Did you know that the weternmost point of the contiguous 48 US states is called Cape Alava, and was named after a Basque, José Manuel de Alava, who was born in 1843 in Vitoria-Gasteiz? It’s in Clallam County, Washington, and forms the western terminus of the Pacific Northwest National Scenic Trail. It was named after Alava in 1794 for his role as commissioner during discussions leading to the Nootka Sound Conventions, agreements between Great Britain and Spain that averted a war between the two empires over overlapping claims to parts of the Pacific Northwest in the 1790s.
What’s more, Arizona may also be a Basque-derived name, according to the National Park Service’s page, as explained here at Buber’s Basque Page.
What appears less open to question is the Basque connection when it comes to the name Durango, whether in Colorado, Iowa, or Texas, even if it did come via a town of the same name in Mexico, since the Mexican town derives its name from Durango, Bizkaia. Nor is there any doubt as regards Port aux Basques, the oldest of the collection of towns that make up the present-day Channel-Port aux Basques in Newfoundland, Canada. Similarly, Key Biscayne, an island in Miami-Dade County, Florida, owes its name, reputedly, to the fact that a “Biscayan” (which at that time meant a Basque) had lived on the lower east coast of Florida for a while after being shipwrecked. What’s more, a seventeenth-century map shows the place name Cayo de Biscainhos, the probable origin of today’s Key Biscayne.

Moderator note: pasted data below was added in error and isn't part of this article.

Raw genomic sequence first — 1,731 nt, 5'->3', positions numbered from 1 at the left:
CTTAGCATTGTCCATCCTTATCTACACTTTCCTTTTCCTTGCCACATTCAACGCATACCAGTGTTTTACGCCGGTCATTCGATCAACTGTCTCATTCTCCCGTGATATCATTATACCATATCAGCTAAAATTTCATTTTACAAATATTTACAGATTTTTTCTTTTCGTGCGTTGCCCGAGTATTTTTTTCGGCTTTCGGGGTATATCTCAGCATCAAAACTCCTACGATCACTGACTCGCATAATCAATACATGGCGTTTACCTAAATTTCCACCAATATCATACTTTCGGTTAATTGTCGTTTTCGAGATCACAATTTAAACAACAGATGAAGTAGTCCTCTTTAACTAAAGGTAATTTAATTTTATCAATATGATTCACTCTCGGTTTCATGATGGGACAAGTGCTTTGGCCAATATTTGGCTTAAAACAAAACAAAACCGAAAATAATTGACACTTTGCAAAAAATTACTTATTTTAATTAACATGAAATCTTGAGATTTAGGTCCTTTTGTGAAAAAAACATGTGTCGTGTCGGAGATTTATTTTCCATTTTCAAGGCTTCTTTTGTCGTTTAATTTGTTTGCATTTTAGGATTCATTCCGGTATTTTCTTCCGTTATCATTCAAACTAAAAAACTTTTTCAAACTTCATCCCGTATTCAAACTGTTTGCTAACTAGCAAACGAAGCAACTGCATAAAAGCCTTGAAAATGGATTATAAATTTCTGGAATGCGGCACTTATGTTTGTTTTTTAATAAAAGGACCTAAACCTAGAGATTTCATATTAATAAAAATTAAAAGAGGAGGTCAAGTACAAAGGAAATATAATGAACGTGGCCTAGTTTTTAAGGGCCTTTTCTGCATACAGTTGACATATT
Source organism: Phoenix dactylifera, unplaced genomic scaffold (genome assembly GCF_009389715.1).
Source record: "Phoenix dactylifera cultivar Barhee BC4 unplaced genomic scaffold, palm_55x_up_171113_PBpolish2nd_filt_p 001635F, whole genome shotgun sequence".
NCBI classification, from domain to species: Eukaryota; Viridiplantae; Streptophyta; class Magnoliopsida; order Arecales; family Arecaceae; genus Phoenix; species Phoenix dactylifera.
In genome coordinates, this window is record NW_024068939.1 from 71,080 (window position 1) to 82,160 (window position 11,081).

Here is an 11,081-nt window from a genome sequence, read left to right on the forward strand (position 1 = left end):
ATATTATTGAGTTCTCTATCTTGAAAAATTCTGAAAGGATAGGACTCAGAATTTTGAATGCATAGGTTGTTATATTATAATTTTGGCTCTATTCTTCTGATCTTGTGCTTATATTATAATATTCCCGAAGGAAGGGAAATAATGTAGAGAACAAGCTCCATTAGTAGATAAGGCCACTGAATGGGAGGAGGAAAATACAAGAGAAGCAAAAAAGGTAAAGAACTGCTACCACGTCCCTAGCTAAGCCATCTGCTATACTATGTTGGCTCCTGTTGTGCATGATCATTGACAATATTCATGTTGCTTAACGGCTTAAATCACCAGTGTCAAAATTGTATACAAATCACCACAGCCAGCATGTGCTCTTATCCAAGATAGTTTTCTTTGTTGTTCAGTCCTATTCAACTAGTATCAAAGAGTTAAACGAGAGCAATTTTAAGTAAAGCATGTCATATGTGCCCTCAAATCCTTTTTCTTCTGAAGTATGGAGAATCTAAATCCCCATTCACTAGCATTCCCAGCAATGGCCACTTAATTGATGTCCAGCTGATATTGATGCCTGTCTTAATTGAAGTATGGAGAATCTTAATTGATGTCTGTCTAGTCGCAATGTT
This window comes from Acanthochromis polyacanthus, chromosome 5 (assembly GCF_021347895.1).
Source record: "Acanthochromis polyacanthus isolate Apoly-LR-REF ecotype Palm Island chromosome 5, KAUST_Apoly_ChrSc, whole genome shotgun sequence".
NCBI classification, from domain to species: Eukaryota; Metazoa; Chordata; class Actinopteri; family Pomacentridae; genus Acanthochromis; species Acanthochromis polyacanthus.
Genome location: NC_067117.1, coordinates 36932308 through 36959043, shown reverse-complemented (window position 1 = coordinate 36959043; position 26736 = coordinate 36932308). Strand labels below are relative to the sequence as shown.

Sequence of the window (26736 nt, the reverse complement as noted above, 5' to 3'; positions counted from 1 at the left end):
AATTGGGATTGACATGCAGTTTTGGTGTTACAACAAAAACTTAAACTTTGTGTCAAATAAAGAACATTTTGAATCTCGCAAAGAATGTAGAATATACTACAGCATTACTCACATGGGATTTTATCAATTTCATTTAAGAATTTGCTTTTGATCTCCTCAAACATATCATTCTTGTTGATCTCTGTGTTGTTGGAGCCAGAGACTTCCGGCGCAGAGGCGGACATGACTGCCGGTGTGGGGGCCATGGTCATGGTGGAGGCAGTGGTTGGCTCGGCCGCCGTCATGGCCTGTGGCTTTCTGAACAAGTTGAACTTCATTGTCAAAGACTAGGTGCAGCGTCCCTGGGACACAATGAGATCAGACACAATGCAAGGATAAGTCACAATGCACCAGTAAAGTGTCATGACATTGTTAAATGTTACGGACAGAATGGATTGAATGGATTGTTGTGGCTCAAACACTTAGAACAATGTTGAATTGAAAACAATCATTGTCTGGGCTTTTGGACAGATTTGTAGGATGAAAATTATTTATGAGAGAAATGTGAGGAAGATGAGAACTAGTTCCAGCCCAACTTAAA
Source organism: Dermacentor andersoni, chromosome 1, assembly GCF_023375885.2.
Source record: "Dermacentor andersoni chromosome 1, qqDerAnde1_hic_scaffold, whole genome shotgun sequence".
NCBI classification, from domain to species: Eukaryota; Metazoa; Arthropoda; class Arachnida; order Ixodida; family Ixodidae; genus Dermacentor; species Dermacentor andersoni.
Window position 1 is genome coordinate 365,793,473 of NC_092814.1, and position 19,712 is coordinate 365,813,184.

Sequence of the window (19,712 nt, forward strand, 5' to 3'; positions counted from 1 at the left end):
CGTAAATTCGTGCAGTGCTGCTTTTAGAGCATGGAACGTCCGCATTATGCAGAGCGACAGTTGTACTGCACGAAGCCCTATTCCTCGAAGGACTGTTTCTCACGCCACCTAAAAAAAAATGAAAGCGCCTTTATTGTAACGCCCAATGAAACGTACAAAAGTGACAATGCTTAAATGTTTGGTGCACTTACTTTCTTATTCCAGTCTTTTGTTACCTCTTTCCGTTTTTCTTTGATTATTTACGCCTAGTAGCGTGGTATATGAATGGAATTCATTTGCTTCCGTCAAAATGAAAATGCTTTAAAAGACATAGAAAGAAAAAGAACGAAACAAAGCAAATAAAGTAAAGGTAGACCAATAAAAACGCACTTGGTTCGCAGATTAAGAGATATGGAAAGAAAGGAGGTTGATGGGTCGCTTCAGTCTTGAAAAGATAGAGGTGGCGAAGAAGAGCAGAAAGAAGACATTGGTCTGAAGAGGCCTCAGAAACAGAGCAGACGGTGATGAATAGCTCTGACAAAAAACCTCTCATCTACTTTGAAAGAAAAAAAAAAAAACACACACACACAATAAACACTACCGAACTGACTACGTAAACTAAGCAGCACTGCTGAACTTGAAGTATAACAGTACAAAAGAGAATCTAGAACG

Other place names with some Basque connections include the following (in a by no means definitive list):
- Anza, Riverside Co., CA (named after explorer Juan Bautista de Anza)
- The Les Basques regional county municipality in the Bas-Saint-Laurent region of Quebec, Canada
- Navarre, Santa Rosa Co., FL
- St. Ignace, Mackinac Co., MI (after the Basque Saint Ignatius of Loiola/Loyola)
- St. Xavier, Big Horn Co., MT (after the Basque Saint Francis Xabier/Xavier)
- Uvalde, TX (a corruption of Ugalde, the Basque last name of a Spanish governor at that time).
Moreover, the name of Bayonne, Hudson Co., NJ, seems to be connected to Bayonne (in Basque, Baiona) in Lapurdi, although there is some disagreement as to whether this is actually the case. And Jean Lafitte, in Jefferson Parish, LA, is named after a famous privateer who was possibly born in Biarritz, Lapurdi.
Do you know of any more Basque-related place names in North America?